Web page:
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Unbeknownst to us, Strawberry Sun seeks out the best that Japan has to offer. We think that the best of the best should be shared with the world. But we’re the best for a reason.From plump, sun-ripened strawberries found at roadside markets to tiny alpine berries plucked from woodland paths, fresh strawberries are a tasty, sought-after treat. Even if you're new to gardening, you can grow your own strawberries — but they do require some extra TLC. By choosing the right berries for your garden and providing the care they need, you can enjoy fresh-picked, garden-fresh berries from spring to fall.
Strawberries come in several varieties, including those with the common red fruits and some that feature yellow fruit instead. While some strawberries grow wild, many more varieties are grown from cloned plants and may occasionally be grown from seed as well. As with any plant, knowing whether strawberries do better when planted in the sun or the shade helps you ensure that you receive the best possible yield froStrawberry plants don't do well in full shade, but so long as they receive at least six hours of direct sunlight per day they will grow in areas of partial shade. The plants will grow normally and produce some harvestable fruit in these conditions, although the growth may be stunted somewhat due to strawberries having a preference for more direct sunlight. Strawberries planted in partial shade should be planted in early spring to ensure that they get sufficient sunlight while growing in late spring and summer.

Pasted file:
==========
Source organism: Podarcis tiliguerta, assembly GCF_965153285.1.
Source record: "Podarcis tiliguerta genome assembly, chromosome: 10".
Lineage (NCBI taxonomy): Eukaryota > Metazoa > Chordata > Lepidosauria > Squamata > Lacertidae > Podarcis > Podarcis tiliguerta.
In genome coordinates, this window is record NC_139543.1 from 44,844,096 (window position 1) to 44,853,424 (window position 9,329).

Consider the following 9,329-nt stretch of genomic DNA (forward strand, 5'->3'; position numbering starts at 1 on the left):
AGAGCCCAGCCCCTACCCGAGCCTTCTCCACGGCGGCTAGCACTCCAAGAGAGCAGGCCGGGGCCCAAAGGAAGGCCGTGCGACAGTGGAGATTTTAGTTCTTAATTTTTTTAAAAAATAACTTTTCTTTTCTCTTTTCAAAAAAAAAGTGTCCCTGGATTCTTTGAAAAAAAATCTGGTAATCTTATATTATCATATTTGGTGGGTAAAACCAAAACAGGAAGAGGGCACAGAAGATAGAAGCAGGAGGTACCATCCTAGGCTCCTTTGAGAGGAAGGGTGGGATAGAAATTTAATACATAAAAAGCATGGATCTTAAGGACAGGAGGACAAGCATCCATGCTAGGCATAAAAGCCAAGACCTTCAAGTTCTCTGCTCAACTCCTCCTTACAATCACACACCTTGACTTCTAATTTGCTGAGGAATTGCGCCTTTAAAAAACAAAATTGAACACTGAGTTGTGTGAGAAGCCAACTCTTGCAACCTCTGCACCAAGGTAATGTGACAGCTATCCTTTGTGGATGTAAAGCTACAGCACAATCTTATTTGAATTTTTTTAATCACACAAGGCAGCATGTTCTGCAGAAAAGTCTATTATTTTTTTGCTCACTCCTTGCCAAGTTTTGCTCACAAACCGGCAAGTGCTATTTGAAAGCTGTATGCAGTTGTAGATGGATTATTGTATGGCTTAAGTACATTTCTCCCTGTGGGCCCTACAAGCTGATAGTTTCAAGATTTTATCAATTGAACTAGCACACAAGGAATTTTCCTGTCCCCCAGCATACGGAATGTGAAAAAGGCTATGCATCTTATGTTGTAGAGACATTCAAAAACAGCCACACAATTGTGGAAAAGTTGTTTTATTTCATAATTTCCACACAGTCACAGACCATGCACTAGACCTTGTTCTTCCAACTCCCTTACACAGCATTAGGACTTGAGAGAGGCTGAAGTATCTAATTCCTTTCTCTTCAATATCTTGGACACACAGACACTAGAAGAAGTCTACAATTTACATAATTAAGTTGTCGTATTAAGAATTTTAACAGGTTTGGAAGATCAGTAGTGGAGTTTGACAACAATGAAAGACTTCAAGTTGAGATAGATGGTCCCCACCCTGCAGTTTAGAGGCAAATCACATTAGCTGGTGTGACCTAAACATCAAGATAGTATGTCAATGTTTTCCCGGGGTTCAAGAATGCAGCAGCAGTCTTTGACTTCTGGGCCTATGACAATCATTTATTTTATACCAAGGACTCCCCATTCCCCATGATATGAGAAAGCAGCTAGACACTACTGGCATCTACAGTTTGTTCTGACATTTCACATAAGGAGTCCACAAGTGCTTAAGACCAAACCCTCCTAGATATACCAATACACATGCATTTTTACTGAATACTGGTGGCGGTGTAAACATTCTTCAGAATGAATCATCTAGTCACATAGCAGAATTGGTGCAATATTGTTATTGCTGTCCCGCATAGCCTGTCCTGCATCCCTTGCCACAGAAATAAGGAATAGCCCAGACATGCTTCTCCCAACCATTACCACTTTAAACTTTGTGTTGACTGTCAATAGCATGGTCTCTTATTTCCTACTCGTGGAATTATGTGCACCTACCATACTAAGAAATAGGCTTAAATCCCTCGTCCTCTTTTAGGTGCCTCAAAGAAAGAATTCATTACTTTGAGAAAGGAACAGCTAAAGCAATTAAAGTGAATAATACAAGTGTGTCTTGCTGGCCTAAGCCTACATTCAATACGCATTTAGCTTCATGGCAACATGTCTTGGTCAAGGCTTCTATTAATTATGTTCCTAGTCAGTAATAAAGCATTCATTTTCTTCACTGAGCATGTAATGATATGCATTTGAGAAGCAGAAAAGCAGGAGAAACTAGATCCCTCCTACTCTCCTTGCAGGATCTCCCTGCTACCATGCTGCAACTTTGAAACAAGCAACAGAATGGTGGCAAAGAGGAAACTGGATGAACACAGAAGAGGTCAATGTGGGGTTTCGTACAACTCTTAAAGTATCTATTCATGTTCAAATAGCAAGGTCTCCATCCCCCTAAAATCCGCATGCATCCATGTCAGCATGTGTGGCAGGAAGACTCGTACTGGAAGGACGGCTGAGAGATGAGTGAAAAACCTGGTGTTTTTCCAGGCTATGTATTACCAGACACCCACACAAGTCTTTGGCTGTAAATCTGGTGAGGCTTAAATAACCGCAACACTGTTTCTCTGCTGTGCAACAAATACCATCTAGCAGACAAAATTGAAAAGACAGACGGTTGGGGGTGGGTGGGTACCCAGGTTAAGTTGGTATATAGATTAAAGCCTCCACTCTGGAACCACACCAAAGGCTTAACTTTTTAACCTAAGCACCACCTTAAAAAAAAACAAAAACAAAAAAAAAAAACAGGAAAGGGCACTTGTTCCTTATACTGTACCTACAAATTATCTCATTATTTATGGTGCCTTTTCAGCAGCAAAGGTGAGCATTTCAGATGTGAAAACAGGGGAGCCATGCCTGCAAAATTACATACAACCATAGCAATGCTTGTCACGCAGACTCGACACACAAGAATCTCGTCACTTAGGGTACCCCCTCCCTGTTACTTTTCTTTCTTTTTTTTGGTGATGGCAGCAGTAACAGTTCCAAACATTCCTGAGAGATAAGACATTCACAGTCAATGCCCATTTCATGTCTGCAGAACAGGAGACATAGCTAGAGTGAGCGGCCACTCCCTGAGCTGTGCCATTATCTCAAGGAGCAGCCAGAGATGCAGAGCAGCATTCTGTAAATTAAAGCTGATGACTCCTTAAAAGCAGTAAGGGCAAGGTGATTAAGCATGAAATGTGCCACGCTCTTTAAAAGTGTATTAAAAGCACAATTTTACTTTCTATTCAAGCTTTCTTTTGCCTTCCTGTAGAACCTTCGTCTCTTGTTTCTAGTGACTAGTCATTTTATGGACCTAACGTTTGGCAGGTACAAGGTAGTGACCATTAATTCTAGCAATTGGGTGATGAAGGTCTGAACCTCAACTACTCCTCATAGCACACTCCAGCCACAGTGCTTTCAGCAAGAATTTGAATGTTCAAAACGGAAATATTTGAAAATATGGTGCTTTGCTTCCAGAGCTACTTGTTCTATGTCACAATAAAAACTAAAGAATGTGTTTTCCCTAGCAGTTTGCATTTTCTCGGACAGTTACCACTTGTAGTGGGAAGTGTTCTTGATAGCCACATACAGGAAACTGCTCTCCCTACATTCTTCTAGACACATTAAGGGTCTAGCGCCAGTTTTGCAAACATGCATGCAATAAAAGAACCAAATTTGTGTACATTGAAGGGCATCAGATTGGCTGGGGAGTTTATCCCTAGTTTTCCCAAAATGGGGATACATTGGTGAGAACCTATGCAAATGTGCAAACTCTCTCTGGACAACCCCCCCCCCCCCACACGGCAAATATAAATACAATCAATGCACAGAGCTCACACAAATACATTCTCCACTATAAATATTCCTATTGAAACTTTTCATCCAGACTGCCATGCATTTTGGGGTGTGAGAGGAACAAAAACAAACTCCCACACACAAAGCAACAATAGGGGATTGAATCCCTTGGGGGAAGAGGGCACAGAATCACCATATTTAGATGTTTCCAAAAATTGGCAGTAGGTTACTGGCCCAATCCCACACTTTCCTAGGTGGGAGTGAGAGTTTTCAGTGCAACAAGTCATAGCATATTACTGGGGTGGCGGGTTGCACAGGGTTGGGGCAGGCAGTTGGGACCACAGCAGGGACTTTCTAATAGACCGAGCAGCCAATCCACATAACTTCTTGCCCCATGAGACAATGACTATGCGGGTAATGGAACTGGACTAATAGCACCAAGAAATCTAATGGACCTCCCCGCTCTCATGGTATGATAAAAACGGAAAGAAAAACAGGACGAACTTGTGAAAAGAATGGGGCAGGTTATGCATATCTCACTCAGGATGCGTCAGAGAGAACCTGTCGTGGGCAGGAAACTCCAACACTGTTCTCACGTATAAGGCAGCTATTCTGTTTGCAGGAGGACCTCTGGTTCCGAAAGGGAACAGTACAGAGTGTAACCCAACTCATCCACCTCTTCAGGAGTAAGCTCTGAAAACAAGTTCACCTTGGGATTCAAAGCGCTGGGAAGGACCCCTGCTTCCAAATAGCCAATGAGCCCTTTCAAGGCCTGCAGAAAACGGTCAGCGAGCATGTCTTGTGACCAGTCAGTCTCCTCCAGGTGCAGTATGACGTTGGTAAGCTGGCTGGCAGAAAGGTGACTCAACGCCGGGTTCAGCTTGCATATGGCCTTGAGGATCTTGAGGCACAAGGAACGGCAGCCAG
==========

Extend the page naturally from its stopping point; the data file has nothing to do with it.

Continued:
In addition to getting sufficient light during the day, strawberry plants require the right planting conditions to truly thrive. Strawberries do best when planted in raised beds filled with sandy, well-drained soils that contain a significant amount of organic matter. Ideally, the soil should be slightly acidic with a pH between 5.3 and 6.5, but as long as the pH is between 5.0 and 7.0 your strawberry plants should grow well. Nitrogen-rich fertilizer can be added to the soil as needed to promote growth and fruit development. Strawberry plants have shallow root systems and need frequent watering to ensure that the soil stays moist. Spray irrigation is typically used early in the plant's life, with a switch to drip irrigation being made once fruit develops to avoid fruit rot. If the strawberry plant is a June-bearer that produces one harvest in the summer, then renovated the bed after harvest. Remove runners from ever-bearers and day-neutral strawberries; the runners not only move the focus of the plant away from fruit production and can act as a competing weed against the main plant itself. (Source: homeguides.sfgate.com)